the classical theories such as chronic underconsumption, general
overproduction and the secularly declining rate of profit. Moreover, his
national income analysis provided a base of reference for development
programming and a technical basis for estimating saving, consumption,
investment, employment and other operationally significant variables of
economic development

C. Modern growth theory: the Harrod-Domar Model

Modern growth theories, originating from the works of Harrod (1939) and
Domar (1946), maintained that investment is an important factor in
economic progress. Harrod and Domar built their growth models upon


Keynesian theory and proceeded generally on the basis of the following
assumptions: (1) the operation of a market economy, with no government
intervention, (2) a full employment level of income, (3) a closed economy
(4) no lags in the adjustment process, (5) saving and investment are equal:
ex ante as well as ex post, (6) labour is always employed in fixed proportion
to capital and in elastic supply and (7) the propensity to save and the
capital-coefficient are constant: also the average and marginal propensities
to save and capital output ratios are equal.

Based on these assumptions, they argued that a large increase in
investment is required to start growth. The rate of growth of national
income is given by the ratio of the average propensity to save to the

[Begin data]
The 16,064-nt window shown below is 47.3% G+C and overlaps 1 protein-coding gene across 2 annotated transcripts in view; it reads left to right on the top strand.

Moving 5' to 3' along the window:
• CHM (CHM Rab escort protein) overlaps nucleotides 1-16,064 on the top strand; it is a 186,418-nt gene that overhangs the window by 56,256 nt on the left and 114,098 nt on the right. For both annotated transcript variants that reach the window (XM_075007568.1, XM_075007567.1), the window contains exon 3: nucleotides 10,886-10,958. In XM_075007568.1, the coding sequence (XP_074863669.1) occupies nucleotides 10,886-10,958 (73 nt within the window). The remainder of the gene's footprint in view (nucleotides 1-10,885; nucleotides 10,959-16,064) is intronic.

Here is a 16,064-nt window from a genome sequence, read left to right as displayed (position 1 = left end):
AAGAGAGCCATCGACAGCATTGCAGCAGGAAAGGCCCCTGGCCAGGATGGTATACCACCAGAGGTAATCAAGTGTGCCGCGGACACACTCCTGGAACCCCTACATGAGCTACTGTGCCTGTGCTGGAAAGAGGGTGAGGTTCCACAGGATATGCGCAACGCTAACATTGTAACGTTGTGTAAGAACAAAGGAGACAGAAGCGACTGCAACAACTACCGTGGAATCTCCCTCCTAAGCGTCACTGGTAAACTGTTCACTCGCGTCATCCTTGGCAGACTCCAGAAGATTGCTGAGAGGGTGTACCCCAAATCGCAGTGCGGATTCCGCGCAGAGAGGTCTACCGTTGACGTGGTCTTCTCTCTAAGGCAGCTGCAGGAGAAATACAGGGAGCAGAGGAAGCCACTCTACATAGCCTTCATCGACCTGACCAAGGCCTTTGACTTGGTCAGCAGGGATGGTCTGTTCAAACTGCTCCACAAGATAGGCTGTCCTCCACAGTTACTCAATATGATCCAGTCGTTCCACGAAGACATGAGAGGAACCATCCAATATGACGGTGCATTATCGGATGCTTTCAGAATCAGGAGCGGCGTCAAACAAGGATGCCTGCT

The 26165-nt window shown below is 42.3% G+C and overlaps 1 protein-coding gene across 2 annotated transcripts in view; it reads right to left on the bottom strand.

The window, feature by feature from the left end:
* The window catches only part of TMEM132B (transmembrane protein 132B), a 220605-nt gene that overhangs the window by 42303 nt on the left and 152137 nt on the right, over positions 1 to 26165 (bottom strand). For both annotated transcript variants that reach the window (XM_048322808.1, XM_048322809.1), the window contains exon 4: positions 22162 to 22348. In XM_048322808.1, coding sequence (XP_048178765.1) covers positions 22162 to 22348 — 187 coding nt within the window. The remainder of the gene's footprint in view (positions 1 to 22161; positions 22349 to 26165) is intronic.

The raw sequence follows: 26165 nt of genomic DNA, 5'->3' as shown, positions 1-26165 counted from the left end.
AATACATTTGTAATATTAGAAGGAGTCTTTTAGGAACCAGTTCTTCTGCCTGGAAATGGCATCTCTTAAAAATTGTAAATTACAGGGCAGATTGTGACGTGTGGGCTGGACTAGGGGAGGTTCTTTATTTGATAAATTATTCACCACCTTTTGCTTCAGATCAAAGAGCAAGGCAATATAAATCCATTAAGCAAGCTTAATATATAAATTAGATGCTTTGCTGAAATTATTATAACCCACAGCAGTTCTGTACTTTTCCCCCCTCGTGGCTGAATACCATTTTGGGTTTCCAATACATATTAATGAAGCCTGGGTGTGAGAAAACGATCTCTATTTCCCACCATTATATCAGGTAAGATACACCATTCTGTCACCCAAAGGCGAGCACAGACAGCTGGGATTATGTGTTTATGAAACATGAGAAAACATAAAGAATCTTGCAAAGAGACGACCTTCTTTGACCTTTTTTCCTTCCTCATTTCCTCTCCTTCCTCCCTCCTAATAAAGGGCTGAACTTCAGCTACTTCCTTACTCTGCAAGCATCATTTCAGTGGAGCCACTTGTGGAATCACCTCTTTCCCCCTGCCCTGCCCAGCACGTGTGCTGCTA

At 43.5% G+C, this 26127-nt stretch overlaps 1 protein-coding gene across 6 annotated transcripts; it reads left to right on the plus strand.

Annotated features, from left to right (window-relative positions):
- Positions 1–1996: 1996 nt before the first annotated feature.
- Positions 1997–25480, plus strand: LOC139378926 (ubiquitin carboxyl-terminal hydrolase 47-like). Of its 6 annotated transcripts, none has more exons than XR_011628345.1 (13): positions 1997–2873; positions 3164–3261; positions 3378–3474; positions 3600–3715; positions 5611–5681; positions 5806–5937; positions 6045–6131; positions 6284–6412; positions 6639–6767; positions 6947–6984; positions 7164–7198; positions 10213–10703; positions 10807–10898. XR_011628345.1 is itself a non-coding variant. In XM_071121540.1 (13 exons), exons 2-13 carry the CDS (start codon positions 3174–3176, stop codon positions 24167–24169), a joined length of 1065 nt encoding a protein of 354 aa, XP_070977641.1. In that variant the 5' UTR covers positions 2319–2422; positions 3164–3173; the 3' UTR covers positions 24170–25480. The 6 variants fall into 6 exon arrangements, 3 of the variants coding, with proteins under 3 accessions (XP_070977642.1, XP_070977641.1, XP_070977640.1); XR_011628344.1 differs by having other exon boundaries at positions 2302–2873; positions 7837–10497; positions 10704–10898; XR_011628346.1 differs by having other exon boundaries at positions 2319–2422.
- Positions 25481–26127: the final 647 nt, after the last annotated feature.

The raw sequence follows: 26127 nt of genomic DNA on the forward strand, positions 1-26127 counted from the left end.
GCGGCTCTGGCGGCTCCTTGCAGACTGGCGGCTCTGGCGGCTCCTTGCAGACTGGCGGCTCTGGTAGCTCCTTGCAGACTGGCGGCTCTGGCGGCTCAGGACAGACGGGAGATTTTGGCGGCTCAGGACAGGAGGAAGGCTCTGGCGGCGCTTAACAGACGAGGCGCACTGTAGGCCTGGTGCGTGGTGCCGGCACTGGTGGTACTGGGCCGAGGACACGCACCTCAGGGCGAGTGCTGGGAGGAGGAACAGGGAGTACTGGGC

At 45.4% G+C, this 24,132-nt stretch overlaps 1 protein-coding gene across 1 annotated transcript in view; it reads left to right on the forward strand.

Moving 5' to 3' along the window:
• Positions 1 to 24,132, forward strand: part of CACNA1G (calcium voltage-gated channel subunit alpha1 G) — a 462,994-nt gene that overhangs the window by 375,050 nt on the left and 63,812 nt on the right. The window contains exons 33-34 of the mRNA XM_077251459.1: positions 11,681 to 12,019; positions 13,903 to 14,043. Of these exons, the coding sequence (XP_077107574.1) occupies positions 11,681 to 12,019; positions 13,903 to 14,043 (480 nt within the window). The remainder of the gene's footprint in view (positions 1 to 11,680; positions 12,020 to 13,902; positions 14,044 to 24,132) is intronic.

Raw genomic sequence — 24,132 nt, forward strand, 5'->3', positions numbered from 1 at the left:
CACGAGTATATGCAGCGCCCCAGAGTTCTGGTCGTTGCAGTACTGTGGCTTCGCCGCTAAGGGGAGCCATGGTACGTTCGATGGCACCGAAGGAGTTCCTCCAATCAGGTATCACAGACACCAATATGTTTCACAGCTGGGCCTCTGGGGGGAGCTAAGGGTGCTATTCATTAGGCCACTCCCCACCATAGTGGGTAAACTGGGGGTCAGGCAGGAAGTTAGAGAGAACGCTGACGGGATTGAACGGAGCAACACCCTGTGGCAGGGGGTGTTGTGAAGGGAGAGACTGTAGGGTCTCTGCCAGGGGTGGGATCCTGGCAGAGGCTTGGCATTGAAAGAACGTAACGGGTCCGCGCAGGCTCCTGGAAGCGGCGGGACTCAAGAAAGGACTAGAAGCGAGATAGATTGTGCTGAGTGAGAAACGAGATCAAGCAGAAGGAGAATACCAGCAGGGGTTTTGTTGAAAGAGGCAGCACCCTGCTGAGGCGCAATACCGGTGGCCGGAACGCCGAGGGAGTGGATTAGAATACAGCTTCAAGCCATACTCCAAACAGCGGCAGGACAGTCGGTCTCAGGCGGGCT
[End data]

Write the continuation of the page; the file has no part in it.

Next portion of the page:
incremental capital-output ratio. Hence, to increase the growth rate an
increase in saving is required, with the incremental capital-output ratio
being assumed given by the technology. The relationship of supply and
demand is analysed in a Keynesian manner, in terms of saving and
investment. Saving is assumed to be a fraction of output. Investment is
determined by the acceleration principle and depends on the growth of

Harrod's theory centred on the concept of the warranted rate of growth:

... that rate of growth which, if it occurs, will leave all parties
satisfied that they have produced neither more nor less than
the right amount ... it will put them into a frame of mind
which will cause them to give such orders as will maintain
the same rate of growth (Harrod 1939, p.15).

The warranted rate of growth was compared with the natural growth rate
which was defined as "the maximum rate of growth allowed by the increase
of population, accumulation of capitol, technological improvement and the
work/leisure preference schedule, supposing that there is always full
employment in some sense" (Harrod 1939, p.61).


The starting paint of Domar's theory (1946) was the dual role of investment.
On the one hand, it produced demand, via the multiplier, and on the other
hand, it increased productivity capacity. Domar was concerned with the
conditions under which demand would grow at the same rate as productive
capacity. He argued that unemployment depended not on the level of
national income, but on the ratio of income to productive capacity. Domar